It’s getting to be that even the economies of Sweden, the Netherlands and Denmark, among the better performers of the Eurozone can envy Flagler County’s unemployment rate, which fell to a post-recession low of 6.1 percent in April, according to figures released by the state’s labor department this morning.
Flagler’s unemployment rate last month was helped more by a decline in the labor force of 306 people rather than by an increase in people holding jobs. There were in fact 87 fewer Flagler residents with jobs in April than in March, though the number of Flagler residents on the unemployment rolls also declined, by 219, to 2,616. Overall, there were 40,068 Flagler and Palm Coast residents holding jobs in April, out of a county population of about 100,000 and a labor force of 42,684.
The numbers are a sharp improvement over conditions a year ago, when the unemployment rate stood at 8.3 percent and Flagler was still second only to Hendry County with the state’s highest unemployment rate. In April, Flagler found itself 15 spots from the top of that unenviable position, and edging much closer to Florida’s average unemployment rate, which was 5.6 percent in April. Florida’s unemployment rate has improved over the past year, but not as steeply as Flagler’s. The state added a net 25,000 jobs over the month, with 542,000 Floridians unemployed.
“Everything that helps us get more jobs, it’s the biggest thing for our family, and everything that makes sure that we have a better education system,” Gov. Rick Scott said today ion an appearance on Orlando’s WOFL-TV. “Those are my two priorities since I’ve gotten elected.”
But the majority of the jobs created last month, as has been the case most months during Florida’s recovery, have been in the service sector. In April, tourism jobs grew by 9,200, mostly in accommodation and food services, health care and social assistance added 4,900 jobs, retail added 900, and professional and business services added 6,400. Goods production lost 1,300 jobs, construction lost 2,300, company management lost 700, and local government lost 2,000.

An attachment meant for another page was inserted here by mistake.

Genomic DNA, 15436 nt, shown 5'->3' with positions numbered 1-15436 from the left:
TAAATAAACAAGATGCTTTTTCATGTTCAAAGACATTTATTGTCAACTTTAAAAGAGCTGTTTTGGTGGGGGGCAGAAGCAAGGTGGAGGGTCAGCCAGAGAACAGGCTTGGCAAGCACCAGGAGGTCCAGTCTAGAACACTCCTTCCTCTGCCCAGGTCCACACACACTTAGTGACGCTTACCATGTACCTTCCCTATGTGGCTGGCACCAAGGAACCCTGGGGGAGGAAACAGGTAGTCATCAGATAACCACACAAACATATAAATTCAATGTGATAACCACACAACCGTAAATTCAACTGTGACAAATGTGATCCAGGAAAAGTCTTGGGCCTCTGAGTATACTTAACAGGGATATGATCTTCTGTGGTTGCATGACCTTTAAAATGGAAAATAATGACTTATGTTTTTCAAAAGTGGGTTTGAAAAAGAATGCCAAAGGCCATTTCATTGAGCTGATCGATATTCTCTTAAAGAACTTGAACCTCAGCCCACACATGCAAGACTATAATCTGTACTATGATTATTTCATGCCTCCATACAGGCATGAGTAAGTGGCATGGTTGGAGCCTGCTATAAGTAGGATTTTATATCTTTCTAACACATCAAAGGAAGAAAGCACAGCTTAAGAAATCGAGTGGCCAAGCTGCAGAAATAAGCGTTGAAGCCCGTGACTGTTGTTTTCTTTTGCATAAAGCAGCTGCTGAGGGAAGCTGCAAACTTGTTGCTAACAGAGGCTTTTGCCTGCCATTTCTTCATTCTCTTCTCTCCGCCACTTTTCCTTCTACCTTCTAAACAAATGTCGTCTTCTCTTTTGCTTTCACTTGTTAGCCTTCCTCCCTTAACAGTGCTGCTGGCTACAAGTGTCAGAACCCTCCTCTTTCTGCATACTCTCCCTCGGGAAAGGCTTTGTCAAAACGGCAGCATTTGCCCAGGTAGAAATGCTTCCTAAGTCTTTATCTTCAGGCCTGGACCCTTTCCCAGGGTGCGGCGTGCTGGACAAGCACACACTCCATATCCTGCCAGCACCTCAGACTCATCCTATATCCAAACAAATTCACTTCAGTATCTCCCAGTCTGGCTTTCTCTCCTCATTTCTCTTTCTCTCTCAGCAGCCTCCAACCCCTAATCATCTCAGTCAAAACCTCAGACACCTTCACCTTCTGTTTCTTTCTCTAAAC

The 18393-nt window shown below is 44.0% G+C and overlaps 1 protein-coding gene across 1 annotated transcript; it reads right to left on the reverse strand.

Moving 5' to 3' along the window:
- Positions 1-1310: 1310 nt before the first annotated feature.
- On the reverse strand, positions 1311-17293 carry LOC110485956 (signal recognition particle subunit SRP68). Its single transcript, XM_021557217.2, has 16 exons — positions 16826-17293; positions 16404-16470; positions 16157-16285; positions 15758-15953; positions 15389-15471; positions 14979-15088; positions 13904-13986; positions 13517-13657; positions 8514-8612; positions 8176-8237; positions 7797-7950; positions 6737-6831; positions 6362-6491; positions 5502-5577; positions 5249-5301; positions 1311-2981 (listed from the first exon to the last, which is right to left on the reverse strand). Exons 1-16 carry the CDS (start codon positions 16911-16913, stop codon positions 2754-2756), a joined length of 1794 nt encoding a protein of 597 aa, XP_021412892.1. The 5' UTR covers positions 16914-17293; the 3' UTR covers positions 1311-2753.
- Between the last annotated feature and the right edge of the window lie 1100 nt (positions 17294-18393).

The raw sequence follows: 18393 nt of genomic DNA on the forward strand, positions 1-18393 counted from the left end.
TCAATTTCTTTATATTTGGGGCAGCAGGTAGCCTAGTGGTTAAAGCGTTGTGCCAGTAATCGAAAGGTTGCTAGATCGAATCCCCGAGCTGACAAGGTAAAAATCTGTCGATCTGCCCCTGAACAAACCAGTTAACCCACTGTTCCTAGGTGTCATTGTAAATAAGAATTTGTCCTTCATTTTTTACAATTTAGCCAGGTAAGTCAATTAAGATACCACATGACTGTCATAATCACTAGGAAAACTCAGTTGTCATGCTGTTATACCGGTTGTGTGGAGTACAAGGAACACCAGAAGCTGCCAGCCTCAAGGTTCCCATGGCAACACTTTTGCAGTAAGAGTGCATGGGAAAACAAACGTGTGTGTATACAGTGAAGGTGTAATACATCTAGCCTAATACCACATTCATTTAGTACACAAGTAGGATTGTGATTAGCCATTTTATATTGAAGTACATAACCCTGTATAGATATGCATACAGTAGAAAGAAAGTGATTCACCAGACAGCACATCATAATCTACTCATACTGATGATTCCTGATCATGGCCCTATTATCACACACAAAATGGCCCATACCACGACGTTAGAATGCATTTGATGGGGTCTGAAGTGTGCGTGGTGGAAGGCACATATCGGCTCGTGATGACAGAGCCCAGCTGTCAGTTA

The majority of the jobs “created” are junk and I don’t see any recovery from that. While I may not be unemployed, I am severely underemployed. That needs to be a consideration – it’s not cut and dry.
Amen! Every economic story should make this point:
“But the majority of the jobs created last month, as has been the case most months during Florida’s recovery, have been in the service sector.” In the vast majority of service and retail businesses, the jobs are overwhelmingly low-paid, part-time, with no set schedule and poor health benefits, if any.
The new trade deal will only continue the downward spiral – see Kansas as an example of what happens when Republicans get to implement their full economic plan. It’s a disaster (Salon.com has a great story today on the lies that sold their plan and the lies being told now about it) that will only become the norm even more as TPP takes effect.
Our system is rotten and corrupt to the core.
Obama 2015 says
Republicans don’t create jobs for Americans.
Yep and they’re all minimum wage service jobs which means the the adult children will never move out of the house. Good job Palm Coast. Now they have beer,cigarette and lottery ticket money.
Ron R. says
This is Florida.
The majority of jobs here have ALWAYS been, and will likely continue to be in the service sector.
After all, we are a tourism state, not a manufacturing state.
Those numbers can not be accurate because you can only collect unemployment for 12 weeks
I have been out of work for 1 year